I was also joking with Nigel who suggested that i might be slower at the end of my excursion. I was telling him that I am slow anyways. I am slow to begin with.

Posted by
1946 posts

Good Morning isn31c

I am not much of a drinker and I do not need to eat in the private restaurants. I am happy with the buffet. I can always find something to eat and I eat all day long. Because I have sailed several times with NCL, I get invited to one or two private parties where I can have a couple of drinks and sometimes find a bottle of wine in my cabin.

I opt out of the so called drink free at sea and the private restaurant free at sea neither of which are free.

I take the $50 off of shore excursions and the so called free wi fi. The free wi fi is very limited and I almost always have to pay something for my shore excursions but I like those two.

I travel alone so the free second person is of no help to me. I book my own air because I want to stay more than two days in my and post cruise ports. It costs me more but I like the control over my travel. Some guests love the air travel they get through NCL while others are really unhappy. The price is excellent however compared to what I have to pay.

Posted by
1946 posts


I emailed Visitor Information in Bruges yesterday and already got a lovely email back. Great customer service.

"Good morning,

On a Sunday all museums and tourist attractions will be open from around 10 am until 5 pm.
Restaurants will also be open."

And I got a link to their wonderful website which I had already discovered.

Who knows what NCL was talking about? I think they use a third party for excursions.

Bruges, I will see you soon. Getting very excited.

Posted by
2424 posts

I'm excited for you, bostonphil! Bruges is so so pretty. I was there on a Sunday and don't recall things being closed.

Posted by
67 posts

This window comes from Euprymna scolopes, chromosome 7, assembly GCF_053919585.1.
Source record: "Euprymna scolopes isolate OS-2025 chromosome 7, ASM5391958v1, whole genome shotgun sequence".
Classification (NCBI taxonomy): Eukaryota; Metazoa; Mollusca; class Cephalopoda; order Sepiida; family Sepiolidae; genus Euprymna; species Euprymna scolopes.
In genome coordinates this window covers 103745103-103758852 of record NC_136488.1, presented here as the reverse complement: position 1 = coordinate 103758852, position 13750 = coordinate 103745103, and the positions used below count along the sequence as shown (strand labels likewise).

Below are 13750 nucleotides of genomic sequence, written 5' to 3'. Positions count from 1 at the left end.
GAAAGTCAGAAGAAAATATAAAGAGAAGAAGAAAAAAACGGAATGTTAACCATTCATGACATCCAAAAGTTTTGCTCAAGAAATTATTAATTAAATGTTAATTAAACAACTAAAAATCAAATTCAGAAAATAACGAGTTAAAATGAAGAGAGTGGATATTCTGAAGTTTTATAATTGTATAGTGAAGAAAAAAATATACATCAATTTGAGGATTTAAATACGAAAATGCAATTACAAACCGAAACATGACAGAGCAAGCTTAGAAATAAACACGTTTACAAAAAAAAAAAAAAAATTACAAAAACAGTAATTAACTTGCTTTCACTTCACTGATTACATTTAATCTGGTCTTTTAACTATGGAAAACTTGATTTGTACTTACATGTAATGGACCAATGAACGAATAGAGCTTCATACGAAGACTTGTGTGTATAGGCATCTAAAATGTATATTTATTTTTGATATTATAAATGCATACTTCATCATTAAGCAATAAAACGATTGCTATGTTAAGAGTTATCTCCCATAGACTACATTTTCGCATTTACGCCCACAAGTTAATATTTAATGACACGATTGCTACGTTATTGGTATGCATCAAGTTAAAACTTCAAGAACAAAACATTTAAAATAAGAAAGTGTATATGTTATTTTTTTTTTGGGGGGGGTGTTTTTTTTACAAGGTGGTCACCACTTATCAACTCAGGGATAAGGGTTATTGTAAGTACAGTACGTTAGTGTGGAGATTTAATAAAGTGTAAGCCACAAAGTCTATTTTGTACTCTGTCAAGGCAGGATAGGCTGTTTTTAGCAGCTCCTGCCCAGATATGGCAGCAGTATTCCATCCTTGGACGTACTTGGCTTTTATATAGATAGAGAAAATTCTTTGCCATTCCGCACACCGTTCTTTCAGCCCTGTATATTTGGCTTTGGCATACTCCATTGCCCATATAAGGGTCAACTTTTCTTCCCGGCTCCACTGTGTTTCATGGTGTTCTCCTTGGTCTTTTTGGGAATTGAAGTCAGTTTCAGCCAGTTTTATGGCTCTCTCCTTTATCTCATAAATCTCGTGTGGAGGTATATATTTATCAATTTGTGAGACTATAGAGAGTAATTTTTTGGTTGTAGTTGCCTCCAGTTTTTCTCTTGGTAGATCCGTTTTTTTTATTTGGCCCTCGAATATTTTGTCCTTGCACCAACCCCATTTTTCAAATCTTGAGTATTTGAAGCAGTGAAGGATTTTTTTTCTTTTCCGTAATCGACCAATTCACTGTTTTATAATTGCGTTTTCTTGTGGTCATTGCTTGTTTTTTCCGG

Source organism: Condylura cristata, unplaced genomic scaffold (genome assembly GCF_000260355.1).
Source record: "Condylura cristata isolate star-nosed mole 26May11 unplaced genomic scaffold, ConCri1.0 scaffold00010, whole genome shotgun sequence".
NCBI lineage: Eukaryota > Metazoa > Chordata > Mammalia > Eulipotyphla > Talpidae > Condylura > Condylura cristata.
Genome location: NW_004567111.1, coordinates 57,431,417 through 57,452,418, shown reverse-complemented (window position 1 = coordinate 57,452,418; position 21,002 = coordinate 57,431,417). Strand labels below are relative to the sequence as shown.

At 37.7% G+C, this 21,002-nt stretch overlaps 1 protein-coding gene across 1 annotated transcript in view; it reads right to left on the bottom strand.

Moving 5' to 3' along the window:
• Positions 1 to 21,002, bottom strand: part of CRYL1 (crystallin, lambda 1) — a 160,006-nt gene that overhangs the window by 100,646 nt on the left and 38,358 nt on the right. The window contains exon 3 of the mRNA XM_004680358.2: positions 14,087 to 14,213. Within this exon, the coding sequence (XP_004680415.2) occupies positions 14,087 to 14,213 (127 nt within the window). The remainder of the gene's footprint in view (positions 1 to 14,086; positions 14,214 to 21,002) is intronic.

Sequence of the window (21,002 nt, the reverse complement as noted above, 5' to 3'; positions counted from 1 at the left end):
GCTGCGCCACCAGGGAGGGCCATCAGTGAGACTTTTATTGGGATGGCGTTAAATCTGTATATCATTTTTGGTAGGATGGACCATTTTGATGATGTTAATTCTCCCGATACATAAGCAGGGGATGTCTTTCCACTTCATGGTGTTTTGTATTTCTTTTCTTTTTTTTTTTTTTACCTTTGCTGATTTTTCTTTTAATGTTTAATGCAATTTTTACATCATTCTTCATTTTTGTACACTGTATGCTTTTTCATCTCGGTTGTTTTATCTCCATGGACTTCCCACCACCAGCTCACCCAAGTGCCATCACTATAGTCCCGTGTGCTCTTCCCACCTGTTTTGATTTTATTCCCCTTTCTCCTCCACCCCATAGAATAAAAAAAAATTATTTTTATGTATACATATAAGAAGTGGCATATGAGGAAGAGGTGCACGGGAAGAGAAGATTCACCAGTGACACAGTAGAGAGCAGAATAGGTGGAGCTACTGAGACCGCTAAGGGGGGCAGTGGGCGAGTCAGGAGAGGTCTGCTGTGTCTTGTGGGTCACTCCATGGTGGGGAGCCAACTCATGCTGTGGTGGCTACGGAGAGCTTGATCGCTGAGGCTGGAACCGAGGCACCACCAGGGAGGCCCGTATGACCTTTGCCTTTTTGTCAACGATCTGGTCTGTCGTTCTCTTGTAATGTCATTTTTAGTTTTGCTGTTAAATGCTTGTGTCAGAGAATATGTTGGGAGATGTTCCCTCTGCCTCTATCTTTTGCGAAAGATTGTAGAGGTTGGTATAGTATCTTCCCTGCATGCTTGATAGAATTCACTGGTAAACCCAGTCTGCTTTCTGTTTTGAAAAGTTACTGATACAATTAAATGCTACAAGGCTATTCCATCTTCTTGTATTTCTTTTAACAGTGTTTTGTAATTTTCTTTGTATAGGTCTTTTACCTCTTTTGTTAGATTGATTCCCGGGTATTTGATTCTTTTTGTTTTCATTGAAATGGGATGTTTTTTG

A lot of shops are closed on sundays unless it's a "koopzondag (sunday shopping)". But museums, bars and restaurants will be open in most of the cases. For museums, monday is worse as a lot of them ate closed then.

Posted by
4943 posts

I believe Europeans drive on the left hand side of the road.

What would lead you to believe that? The only European countries that drive on the left are in the UK, Ireland, Cyprus and Malta.

Posted by
6636 posts

The Begijnhof was one of my favorite places, and also the Basilica of the Holy Blood. Other than that, there will be plenty to see just walking around.

Some of the speciality shops in Bruges will be open on Sundays (not just Shopping Sunday); for example, I'm sure you will find chocolate shops open that sell beautiful pieces of chocolate. You could also visit Käthe Wolfhart, which is a German shop that sells exquisite Christmas ornaments and decor. It is always open on Sundays.

Also, Belgium cars drive on the right, just like the US. You're probably thinking of the UK.

Posted by
260 posts

Visit Market Square to hear the beautiful bells in the belfry. The best French fries I had was from the green kiosk right in front of the belfry. Try them with mayonnaise, like the locals. Bruges is a beautiful town to just walk around in but if the canal boats are running it’s a lovely way to experience them. They are small and open, you’ll go under bridges and see swans. Burg Square for, as others has mentioned, the Basilica of the Holy Blood. And the Church of Our Lady for Michelangelo’s beautiful Madonna and Child statue. If you like art or just need/want to be indoors for a bit the Groeningemuseum (Flemish primitives) is worthwhile. And treat yourself to a waffle, there are waffle shops/stands all over. Same with chocolate, you can buy a few pieces, they price by weight.

Posted by
1946 posts


For some reason, I thought that all of Europe drove on the left hand side of the road. I guess not. Good thing that I have found out or I might have gotten run over.

I do not know why I thought this way.

Posted by
1946 posts

I think that I am going to love Bruges. I already do and I am not even there.